When the leadership of the Kingsmen Motorcyle Club was indicted and eventually jailed, Brian Witkowski found himself leading the club's New York State chapter.
The promotion, according to prosecutors, was a reward for Witkowski's loyalty to former Kingsmen President David Pirk and Witkowski's lies to federal agents about Pirk's role in the execution-style killings of fellow club members Daniel “DJ” Szymanski and Paul Maue.
Prosecutors also claim Witkowski's rise through the ranks can be traced to a Kingsmen directive that he stay close to Szymanski's family in order to monitor the federal investigation.
"I would argue that is organized crime at its best," said Assistant U.S. Attorney Joseph M. Tripi.
On Tuesday, Witkowski, former head of the club's South Buffalo chapter, appeared in Buffalo federal court, one of four additional Kingsmen arrested in connection with the 2014 double murder.
A new grand jury indictment charges Witkowski; Joseph M. Long, former chapter president in Florida and Tennessee; Jimmy Ray Fritts, former chapter vice president in Tennessee; and Timothy Haley Sr., former president of the club's National Nomads, with conspiracy, weapons possession and making false statements to the FBI.
"He rose steadily through the ranks," Tripi said of Witkowski on Tuesday.
Syzmanski and Maue, rumored to be leaving the Kingsmen for a rival club, were murdered in 2014 outside the organization's Oliver Street headquarters in North Tonawanda.
Fellow club member Andre Jenkins was convicted of the killings and is serving life without parole. Prosecutors say Jenkins' orders to execute the two men came from Pirk, the national Kingsmen president.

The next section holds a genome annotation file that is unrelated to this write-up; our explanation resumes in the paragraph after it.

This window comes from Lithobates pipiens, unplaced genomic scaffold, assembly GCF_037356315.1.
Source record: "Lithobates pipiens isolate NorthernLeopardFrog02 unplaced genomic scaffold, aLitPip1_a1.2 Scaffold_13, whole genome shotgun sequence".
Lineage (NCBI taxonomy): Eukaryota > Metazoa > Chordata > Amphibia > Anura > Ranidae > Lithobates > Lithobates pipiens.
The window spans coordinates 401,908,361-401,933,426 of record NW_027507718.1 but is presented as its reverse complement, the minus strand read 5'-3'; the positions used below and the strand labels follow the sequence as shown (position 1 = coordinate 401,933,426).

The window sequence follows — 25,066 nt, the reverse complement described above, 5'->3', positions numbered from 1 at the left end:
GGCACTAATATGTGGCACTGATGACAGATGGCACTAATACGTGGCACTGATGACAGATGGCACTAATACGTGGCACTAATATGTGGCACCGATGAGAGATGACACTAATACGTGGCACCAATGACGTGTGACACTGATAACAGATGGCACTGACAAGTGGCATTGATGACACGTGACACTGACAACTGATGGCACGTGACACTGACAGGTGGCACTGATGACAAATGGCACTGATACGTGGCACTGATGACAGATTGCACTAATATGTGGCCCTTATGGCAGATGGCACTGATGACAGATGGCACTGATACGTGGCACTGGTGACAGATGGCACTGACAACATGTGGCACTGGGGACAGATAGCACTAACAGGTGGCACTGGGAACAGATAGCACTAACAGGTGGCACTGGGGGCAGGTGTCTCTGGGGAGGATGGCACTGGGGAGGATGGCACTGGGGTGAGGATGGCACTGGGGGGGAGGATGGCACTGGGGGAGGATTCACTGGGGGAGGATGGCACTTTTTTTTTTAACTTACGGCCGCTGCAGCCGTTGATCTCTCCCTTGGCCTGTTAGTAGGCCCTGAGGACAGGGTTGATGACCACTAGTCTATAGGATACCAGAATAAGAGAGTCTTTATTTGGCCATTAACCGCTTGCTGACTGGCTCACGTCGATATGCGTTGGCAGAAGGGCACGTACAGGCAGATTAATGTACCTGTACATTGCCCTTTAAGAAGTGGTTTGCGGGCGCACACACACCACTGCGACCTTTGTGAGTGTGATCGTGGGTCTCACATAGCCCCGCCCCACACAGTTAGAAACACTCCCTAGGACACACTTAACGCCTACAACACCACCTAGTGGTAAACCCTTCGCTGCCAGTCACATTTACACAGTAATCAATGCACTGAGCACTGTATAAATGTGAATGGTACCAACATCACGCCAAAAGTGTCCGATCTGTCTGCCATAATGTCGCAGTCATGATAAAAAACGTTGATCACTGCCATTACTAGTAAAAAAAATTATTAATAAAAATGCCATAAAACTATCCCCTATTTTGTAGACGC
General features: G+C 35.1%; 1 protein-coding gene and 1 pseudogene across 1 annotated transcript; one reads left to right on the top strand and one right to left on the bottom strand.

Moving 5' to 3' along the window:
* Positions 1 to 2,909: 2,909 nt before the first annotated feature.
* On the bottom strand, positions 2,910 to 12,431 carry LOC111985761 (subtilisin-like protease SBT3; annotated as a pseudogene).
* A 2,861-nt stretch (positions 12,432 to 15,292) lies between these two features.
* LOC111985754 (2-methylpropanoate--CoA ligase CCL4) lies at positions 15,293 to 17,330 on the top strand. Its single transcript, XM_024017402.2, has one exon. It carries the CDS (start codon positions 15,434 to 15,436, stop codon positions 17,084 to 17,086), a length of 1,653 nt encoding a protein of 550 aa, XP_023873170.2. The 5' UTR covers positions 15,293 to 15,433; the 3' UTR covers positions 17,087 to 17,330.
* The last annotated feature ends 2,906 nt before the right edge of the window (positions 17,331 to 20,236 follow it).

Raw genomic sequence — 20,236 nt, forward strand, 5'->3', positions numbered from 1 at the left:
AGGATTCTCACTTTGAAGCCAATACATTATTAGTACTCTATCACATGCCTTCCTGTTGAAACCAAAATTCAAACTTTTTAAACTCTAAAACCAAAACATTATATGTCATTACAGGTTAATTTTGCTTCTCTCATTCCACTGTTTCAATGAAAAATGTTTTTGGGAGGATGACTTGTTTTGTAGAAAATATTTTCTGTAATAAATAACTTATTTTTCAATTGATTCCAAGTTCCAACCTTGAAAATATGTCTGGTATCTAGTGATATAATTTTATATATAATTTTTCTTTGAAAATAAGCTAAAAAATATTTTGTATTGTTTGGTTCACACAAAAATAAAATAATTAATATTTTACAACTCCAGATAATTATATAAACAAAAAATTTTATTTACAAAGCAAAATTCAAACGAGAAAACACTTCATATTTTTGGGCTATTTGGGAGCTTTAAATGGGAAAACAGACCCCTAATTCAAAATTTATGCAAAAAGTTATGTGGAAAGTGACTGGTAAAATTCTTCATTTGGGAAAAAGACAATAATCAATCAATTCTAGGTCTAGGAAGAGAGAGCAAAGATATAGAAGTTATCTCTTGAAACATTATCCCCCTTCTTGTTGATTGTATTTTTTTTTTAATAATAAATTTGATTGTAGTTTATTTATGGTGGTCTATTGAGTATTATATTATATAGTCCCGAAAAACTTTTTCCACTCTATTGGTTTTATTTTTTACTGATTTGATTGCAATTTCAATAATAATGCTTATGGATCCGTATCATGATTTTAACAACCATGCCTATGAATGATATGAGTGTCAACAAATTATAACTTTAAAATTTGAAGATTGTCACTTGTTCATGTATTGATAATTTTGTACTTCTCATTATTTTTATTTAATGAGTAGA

In arguing for Witkowski's release Tuesday, defense lawyer Paul G. Dell noted that there are no allegations of violence against his client. He also suggested that Witkowski's leadership climb had more to do with the federal investigation than any loyalty to Pirk.
"He was promoted because Tripi's office took so many of them off the street," Dell said Tuesday.
The new indictment expands the federal prosecution of the Kingsmen and came more than two years after a previous indictment charged 16 other club members with operating a racketeering conspiracy that relied on drug, weapons and untaxed cigarette sales, as well as prostitution and gambling, for its income.
To protect the club and its money-making ventures, it used violence and intimidation against rivals, according to the FBI.
U.S. Magistrate Judge Michael J. Roemer ordered Witkowski released Tuesday but on the condition that he wear an electronic monitoring device. The other three newly-indicted Kingsmen were not in court Tuesday.